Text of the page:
The hacker's paradise: Social networks net criminals $3bn a year in illicit profits

The reach, draw, and popularity of social networks is becoming big business for fraudsters.
Written by Charlie Osborne, Contributing Writer

Many of us at some point or another have used a social network. They can help us connect and retain relationships with each other no matter where we are in the world, but they can also be a source of harassment, trolling, and an overall negative and stressful digital environment.

Despite these issues, privacy concerns, and a constant battle between operators and the spread of misinformation, social networking has become entrenched in our daily lives.

For some hackers, these networks have also become core tools in fraudulent and criminal schemes.

On Tuesday, Bromium and Dr. Mike McGuire, senior lecturer in Criminology at the UK's Surrey University, released a report which explores how threat actors are abusing today's social media platforms.

The six-month study, called "Social Media Platforms and the Cybercrime Economy" is the second installment of the "Web for Profit" series and suggests that social media networks -- including Facebook, Twitter, LinkedIn, and Instagram -- have given attackers the means to "amplify, persuade and spread malware more quickly than email or other attack vectors."

The connections between users who have made social networks popular are the same links which attackers now exploit at will.

It is the trust element which social accounts have -- and cold emails do not -- which can enable what is known as "chain exploitation;" the abuse of trusted connections to spread tailored attacks across specific platforms.

It is not only phishing messages and the posting of malicious links which are attack vectors for attackers on social networks. Malvertising, plugins, and the sharing of malicious content are also proving popular and contributing to an industry which is earning criminals roughly $3.25 billion per year.

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The researchers estimate that up to 40 percent of malware infections on social media originate from malvertising, while at least 30 percent come from plugins and malicious applications.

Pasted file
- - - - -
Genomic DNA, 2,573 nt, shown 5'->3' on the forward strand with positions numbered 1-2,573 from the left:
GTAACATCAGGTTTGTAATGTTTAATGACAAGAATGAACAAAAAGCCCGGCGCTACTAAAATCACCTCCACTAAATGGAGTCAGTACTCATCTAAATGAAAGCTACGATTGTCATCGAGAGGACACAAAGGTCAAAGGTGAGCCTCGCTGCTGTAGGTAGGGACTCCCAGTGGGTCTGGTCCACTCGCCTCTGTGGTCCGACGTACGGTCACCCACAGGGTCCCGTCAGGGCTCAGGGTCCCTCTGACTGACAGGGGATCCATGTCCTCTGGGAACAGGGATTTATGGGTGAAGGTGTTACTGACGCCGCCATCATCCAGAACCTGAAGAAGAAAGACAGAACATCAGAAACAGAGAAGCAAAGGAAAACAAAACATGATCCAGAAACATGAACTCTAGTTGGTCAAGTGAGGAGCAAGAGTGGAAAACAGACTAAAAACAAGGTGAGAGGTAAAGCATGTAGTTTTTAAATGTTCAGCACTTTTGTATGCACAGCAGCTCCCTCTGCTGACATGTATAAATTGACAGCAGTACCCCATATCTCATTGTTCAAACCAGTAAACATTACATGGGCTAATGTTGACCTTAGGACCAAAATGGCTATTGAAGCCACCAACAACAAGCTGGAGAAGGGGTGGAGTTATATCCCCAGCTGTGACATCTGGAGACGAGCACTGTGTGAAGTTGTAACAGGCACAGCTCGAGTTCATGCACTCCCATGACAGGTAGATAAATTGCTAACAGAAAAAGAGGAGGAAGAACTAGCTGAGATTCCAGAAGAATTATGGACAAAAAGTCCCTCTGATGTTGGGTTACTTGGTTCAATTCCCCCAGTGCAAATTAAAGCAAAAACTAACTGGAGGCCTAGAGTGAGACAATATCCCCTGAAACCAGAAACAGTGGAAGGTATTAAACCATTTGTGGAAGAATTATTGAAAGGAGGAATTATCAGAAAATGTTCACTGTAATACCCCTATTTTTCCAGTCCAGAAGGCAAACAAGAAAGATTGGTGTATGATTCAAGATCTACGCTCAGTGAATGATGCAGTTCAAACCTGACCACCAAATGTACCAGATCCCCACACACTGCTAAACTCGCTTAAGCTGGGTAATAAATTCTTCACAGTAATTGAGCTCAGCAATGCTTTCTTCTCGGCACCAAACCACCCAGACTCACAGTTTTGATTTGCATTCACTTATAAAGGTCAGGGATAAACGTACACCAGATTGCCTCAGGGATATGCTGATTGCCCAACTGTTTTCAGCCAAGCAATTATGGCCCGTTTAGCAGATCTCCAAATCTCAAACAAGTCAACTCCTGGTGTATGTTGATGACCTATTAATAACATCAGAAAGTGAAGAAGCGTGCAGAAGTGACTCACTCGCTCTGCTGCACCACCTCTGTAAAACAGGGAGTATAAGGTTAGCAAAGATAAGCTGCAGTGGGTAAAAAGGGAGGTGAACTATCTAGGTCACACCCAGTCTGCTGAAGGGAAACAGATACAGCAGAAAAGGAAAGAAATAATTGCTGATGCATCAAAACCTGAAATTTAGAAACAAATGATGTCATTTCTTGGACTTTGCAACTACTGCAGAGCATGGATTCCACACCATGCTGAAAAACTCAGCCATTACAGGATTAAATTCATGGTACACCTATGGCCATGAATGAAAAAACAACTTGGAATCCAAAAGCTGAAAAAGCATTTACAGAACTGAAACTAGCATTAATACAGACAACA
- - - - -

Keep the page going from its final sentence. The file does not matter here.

According to the report, one in five organizations have been exposed to malware distributed via social networking channels, and reports of cybercrime relating to these platforms increased by over 30,000 percent between 2015 and 2017 in the United States alone. It is estimated that up to 1.3 billion social media users may have had their data compromised within the past five years.

Threat actors are also making use of social media networks in the same ways as today's businesses when it comes to sales, marketing, and recruitment.

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The researchers behind the report found that cybercriminals are marketing and touting their wares openly -- including the sale of botnet hires and data trades -- and are also forging connections for illicit purposes such as money laundering and fraud. The sale of criminal education is rife, too, with tutorials and malware tech support on offer across Twitter and Facebook.

Social networks are also being used for the purposes of criminal recruitment. According to the research, since 2016, there has been a 36 percent increase in the hire of money mules who are often recruited through adverts luring individuals with offers of short-term roles worth a hefty paycheck.

"These platforms have brought money laundering to the kind of individuals not typically associated with this crime -- young millennials and generation Z," says McGuire. "Data from UK banks suggests there might be as many as 8,500 money mule accounts in the UK owned by individuals under the age of 21, and most of this recruitment is conducted via social media."

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Despite the risks, banning the use of social media platforms in the workplace and for the company's benefit can impact communication channels between consumers and vendors, reduce the range of sales and promotional channels available, and may not match today's consumer expectations that reputable companies will manage a social media presence.
"Businesses must resist knee-jerk reactions to ban social media use altogether," says Gregory Webb, CEO of Bromium. "Instead, organizations can reduce the impact of social media-enabled attacks by adopting layered defenses that utilize application isolation and containment. This way, social media pages with embedded but often undetected malicious exploits are isolated within micro separate virtual machines, rendering malware infections harmless. Users can click links and access untrusted social-media sites without risk of infection."

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